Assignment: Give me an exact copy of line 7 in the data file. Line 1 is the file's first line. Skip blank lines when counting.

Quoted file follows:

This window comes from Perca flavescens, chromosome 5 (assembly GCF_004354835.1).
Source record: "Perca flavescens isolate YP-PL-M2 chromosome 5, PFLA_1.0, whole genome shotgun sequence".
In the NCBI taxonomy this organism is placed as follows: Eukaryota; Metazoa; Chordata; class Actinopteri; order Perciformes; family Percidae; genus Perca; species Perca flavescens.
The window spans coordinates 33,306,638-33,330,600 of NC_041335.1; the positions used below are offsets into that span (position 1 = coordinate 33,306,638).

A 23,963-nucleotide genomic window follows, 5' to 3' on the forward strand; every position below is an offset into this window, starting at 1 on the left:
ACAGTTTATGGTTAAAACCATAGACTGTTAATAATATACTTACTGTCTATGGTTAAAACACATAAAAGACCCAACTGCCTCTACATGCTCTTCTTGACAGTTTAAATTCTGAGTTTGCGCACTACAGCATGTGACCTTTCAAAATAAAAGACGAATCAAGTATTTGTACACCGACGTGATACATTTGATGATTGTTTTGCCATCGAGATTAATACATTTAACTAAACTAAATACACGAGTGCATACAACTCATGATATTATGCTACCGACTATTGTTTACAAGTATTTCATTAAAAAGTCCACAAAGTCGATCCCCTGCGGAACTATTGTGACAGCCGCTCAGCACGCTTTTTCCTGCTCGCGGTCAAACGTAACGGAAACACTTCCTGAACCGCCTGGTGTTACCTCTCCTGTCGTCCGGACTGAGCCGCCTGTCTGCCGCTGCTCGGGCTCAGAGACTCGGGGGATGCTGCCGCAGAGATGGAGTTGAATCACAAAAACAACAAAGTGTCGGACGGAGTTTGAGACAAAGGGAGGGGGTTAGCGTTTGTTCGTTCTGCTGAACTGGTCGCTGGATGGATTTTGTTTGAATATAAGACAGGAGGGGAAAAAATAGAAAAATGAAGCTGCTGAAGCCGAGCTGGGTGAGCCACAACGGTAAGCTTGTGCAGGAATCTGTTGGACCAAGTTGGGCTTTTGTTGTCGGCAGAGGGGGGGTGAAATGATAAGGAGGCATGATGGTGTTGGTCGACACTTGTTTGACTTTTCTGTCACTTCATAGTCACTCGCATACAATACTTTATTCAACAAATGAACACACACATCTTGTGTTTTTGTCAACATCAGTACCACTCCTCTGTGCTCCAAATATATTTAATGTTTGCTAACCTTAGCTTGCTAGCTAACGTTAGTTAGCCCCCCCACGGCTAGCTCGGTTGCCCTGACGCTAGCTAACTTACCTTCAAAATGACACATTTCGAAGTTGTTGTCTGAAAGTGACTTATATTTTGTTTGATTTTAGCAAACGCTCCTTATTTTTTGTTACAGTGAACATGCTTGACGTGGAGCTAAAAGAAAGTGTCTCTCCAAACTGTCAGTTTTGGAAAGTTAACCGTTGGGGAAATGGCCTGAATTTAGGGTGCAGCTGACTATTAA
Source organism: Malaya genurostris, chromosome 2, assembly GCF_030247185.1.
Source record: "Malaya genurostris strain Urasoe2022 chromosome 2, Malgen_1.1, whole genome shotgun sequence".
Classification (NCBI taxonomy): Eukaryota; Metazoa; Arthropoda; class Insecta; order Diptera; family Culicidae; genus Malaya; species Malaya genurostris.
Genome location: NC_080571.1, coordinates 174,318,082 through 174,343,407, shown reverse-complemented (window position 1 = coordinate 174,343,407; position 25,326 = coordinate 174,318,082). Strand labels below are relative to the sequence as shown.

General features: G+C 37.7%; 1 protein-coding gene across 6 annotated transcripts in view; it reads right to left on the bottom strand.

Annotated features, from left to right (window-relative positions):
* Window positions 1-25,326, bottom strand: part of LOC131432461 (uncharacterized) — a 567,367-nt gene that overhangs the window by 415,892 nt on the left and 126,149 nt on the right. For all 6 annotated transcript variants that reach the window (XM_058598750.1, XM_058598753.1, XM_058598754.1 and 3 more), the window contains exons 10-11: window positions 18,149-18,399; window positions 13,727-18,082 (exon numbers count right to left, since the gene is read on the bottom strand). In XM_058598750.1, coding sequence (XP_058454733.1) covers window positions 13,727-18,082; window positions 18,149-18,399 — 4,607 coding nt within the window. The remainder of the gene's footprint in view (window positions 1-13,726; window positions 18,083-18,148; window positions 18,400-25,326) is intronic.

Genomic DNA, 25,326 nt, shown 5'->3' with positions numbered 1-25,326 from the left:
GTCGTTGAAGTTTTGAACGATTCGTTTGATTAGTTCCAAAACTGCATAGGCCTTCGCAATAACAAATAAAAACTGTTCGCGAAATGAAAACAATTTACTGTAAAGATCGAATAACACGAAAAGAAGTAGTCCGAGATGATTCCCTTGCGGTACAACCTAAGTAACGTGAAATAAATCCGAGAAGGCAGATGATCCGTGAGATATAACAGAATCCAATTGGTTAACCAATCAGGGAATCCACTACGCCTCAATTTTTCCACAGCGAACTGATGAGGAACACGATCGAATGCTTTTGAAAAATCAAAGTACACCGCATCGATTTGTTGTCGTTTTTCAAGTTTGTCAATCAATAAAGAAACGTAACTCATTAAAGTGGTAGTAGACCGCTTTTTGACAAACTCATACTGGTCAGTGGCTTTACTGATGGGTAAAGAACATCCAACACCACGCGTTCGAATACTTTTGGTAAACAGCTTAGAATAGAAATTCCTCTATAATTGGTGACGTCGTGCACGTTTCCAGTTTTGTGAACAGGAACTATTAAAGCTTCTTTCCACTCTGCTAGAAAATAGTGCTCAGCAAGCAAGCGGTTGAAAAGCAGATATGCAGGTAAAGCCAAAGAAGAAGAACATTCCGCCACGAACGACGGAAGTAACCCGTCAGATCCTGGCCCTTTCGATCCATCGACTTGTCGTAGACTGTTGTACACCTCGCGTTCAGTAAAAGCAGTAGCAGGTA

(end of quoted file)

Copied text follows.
Source organism: Malaya genurostris, chromosome 2, assembly GCF_030247185.1.